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J Am Coll Cardiol. 2002 Nov 20;40(10):1748-54.

Is blood glucose an independent predictor of mortality in acute myocardial infarction in the thrombolytic era?

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Division of Cardiology, Dalhousie University, Halifax, Nova Scotia, Canada.



This study was designed to assess the prognostic significance of hyperglycemia in acute myocardial infarction (AMI) in the thrombolytic era using contemporary criteria for hyperglycemia.


Most studies that have examined this issue were performed before the widespread use of disease-modifying therapies and varied in their definition of hyperglycemia, assessment of risk factors, and reported outcomes.


There were 1,664 consecutively hospitalized patients with AMI between October 1997 and October 1998 from a disease-specific, population-based registry. Patients were stratified according to history of diabetes mellitus and, further, according to whether they had a blood glucose >198 mg/dl (11 mmol/l). The influences of cardiac risk factors, medications, and interventions were analyzed, and multivariate logistic regression was used to determine the influence of blood glucose on mortality.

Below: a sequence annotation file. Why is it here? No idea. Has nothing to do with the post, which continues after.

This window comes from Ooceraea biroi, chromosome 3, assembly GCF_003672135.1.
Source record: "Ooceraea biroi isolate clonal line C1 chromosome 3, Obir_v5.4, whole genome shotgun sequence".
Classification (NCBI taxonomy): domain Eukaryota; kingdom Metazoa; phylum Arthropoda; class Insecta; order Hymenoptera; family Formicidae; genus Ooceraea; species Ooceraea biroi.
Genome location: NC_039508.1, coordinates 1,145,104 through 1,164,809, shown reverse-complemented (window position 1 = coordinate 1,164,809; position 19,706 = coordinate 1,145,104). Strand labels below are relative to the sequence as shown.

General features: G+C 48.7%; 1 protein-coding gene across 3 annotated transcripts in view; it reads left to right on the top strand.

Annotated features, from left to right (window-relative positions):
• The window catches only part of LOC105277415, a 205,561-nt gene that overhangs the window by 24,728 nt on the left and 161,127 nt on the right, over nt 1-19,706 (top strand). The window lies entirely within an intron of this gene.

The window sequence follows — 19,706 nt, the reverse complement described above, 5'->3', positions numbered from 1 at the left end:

In patients without a history of diabetes, glucose levels were < or =198 mg/dl in 1,078 patients (Group 1) and >198 mg/dl in 135 (Group 2). Of those with diabetes, glucose levels were < or =198 mg/dl in 169 patients (Group 3) and >198 mg/dl in 282 (Group 4). Compared with Group 1 patients, the odds ratios (95% confidence interval) for in-hospital mortality among those in Groups 2, 3, and 4 were 2.44 (1.42 to 4.20; p = 0.001), 1.87 (1.05 to 3.34; p = 0.035), and 1.91 (1.16 to 3.14; p = 0.011), respectively. These groups also had greater 12-month mortality.


Hyperglycemia in AMI is associated with poor outcome even among patients without known diabetes. This finding underlines the need for aggressive glucose management in this setting and may support a more vigorous screening strategy for early recognition of diabetes.

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